When Fred Perry earned his third consecutive Wimbledon victory in 1936, he surely never imagined that seventy-six years would elapse before another Briton would lay claim to a major championship. He never could have predicted the seventy-seven year drought at the All England Club—and he certainly never imagined a controversial Scottish professional would bravely solve both problems in the span of a year.
When Andy Murray turned professional in 2005, Great Britain was introduced to its next alleged savior: an ultracompetitive teenager with a fiery temper who understood the gravity of his mission. It definitely wasn’t a match made in heaven, as Murray’s antics on the court drew the ire of sports fans worldwide, while his off-court remarks added to the debate on Scottish independence. There were tears shed following the 2010 Australian Open final and the 2012 Wimbledon Championships, but in 2013, the English crowd received an overdue gift from its battle-hardened hero: a British name etched forever in its majestic trophy.
Despite the roars of approval after Murray secured his Wimbledon title, let there be no mistake about it: Andy Murray is not accorded with the respect fit for a player of his caliber. He’s not the pride of England—if anything, he’s a hero of convenience. I acknowledge the controversial nature of this statement, and attempt to answer the following question: Where is the respect for Andy Murray?
In today’s professional tennis landscape, respect is derived from a player’s identity. Federer is associated with graceful movement and a beautiful serving motion, Nadal is appreciated for his ferocious forehand, and Djokovic is renowned for his ability to return any serve in the book. Stanislas Wawrinka is admired for his extraordinary first serve, and let’s not forget the theatrics of France’s Gaël Monfils. Professionals build their brand through their playing styles, and it’s clear that Murray lacks an x-factor skill that could make him a fan-favorite. It’s true that Murray single-handedly brought two grand slam titles to millions of Britons, and that households worldwide instantly associate the Dunblane native with this feat. However, once the enormity of reclaiming Wimbledon for England faded away, Murray still lagged behind the big three in skill set and achievements.
On his personal website, Andy Murray’s profile highlights several impressive credentials: his status as the second-ranked player in the world, ownership of an Olympic gold medal, and claim to 35 singles titles. Why then, is Murray not accorded with the respect he deserves? In order to shed light on this question, let’s draw a comparison with the well-respected Andy Roddick.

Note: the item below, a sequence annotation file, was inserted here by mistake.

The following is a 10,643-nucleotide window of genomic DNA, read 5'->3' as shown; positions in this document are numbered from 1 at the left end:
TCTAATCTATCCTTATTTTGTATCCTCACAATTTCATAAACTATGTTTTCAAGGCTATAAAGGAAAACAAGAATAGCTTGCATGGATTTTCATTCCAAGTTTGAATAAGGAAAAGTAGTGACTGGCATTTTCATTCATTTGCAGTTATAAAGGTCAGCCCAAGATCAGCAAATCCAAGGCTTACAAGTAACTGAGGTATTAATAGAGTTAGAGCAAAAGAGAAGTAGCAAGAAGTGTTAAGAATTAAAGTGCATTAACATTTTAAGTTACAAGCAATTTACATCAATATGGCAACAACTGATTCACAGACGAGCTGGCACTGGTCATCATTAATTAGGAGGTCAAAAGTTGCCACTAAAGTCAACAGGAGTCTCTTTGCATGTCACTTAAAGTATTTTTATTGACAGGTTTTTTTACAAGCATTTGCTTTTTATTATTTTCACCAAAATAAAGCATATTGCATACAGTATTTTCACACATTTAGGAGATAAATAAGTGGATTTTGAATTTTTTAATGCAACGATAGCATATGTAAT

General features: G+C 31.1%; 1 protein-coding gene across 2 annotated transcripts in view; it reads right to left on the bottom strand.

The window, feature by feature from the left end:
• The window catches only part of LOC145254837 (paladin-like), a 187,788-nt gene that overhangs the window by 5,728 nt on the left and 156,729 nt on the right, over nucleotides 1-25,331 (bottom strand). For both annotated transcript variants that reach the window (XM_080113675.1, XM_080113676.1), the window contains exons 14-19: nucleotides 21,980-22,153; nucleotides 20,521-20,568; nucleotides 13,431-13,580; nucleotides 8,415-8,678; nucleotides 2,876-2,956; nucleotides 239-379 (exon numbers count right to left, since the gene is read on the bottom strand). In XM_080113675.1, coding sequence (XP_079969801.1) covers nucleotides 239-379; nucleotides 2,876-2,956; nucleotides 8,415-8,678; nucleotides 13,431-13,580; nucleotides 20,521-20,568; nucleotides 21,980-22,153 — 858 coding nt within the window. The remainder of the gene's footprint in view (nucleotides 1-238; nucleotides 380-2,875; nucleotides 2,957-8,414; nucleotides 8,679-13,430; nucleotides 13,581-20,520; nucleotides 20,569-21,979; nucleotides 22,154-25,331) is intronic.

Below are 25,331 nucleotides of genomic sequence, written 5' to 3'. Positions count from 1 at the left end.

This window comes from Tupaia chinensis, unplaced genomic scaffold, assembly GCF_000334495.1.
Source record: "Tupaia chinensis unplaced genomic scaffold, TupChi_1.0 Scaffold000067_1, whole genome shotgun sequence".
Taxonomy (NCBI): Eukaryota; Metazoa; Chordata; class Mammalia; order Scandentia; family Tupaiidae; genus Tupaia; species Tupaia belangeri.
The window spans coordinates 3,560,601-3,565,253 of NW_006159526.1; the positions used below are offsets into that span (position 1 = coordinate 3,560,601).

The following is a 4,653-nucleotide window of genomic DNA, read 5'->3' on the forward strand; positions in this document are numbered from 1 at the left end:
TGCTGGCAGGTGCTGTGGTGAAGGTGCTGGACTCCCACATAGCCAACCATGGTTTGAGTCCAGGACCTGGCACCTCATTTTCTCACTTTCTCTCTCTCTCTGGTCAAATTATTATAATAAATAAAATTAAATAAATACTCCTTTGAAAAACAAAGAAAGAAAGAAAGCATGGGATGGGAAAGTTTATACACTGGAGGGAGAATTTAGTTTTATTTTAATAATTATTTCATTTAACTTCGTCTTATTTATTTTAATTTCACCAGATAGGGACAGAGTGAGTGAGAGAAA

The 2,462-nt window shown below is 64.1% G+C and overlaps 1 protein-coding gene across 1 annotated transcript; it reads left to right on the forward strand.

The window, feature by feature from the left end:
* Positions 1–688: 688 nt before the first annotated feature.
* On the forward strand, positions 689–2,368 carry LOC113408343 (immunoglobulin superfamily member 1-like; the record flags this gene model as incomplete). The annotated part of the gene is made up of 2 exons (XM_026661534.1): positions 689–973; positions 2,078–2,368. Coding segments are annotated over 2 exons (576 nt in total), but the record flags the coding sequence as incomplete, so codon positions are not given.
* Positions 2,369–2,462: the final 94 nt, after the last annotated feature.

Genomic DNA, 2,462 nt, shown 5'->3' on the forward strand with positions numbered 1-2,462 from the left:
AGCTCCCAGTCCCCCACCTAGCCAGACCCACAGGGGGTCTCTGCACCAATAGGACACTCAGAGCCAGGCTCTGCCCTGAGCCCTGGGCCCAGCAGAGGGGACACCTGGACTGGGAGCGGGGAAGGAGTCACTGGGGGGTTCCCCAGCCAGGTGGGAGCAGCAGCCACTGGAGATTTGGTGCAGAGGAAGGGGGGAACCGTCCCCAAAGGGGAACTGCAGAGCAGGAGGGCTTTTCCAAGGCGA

First, we need to establish a few similarities. Both players have won over 30 tournaments in their careers, and both were saddled with enormous expectations following their ascent from the juniors. The two superstars were repeatedly torched by Federer in grand slam finals (albeit, Murray has a better overall head-to-head record, and dismantled Federer in the 2012 Olympic finals) for the majority of their careers. Perhaps most importantly, the American legend and British superstar expressed their emotions outwardly—whether that takes the form of complaining to the chair or destroying rackets. It sounds like both merit the same status in the tennis world… right?
Nope. And here’s why:
As I stated earlier, respect boils down to identity. While many fans grew irritated with Roddick’s explosive antics on the court, his competitive spirit was an integral part of his game. It’s no coincidence that Roddick’s serve was so inhumanely fast, or that his flat forehand left opponents scratching their heads. Roddick, like his American predecessor John McEnroe, effectively incorporated anger into his serve and groundstrokes, creating a feared and respected identity. In contrast, Murray’s anger is dissociated from his skill set—it rarely, if ever, raises his game to a new level. The ability to effectively employ anger not only commands respect, but also reflects an understanding of how emotions can translate into a competitive advantage.
For many in the sports world, respect is achieved through pure dominance, which takes the form of wire-to-wire leads (think Jordan Spieth) or exhilarating comebacks (think Rafael Nadal). Additionally, respect is engrained in the concept of charismatic leadership—playing a sport in a fashion that encourages millions of children to view the game in a different way. The purpose of this article is to offer a novel perception of respect in sports: at a subconscious level, we associate respect with playing identity. Millions of young Britons don’t want to be Andy Murray; they want to win Wimbledon. Quite differently, millions of young Americans dream of being Andy Roddick; not as much for his 2003 U.S. Open title, but because he created his legacy through a vicious serve and forehand.
Let me be very clear: Andy Murray has enjoyed a better career than Andy Roddick. But as long as Murray continues to let his emotions reign supreme and remain separate from his game, as opposed to corralling them into an effective game-plan, he’ll never receive the respect he deserves. Professional athletes pay considerable attention to their identity—grand slam records are meant to be broken, but identities last forever.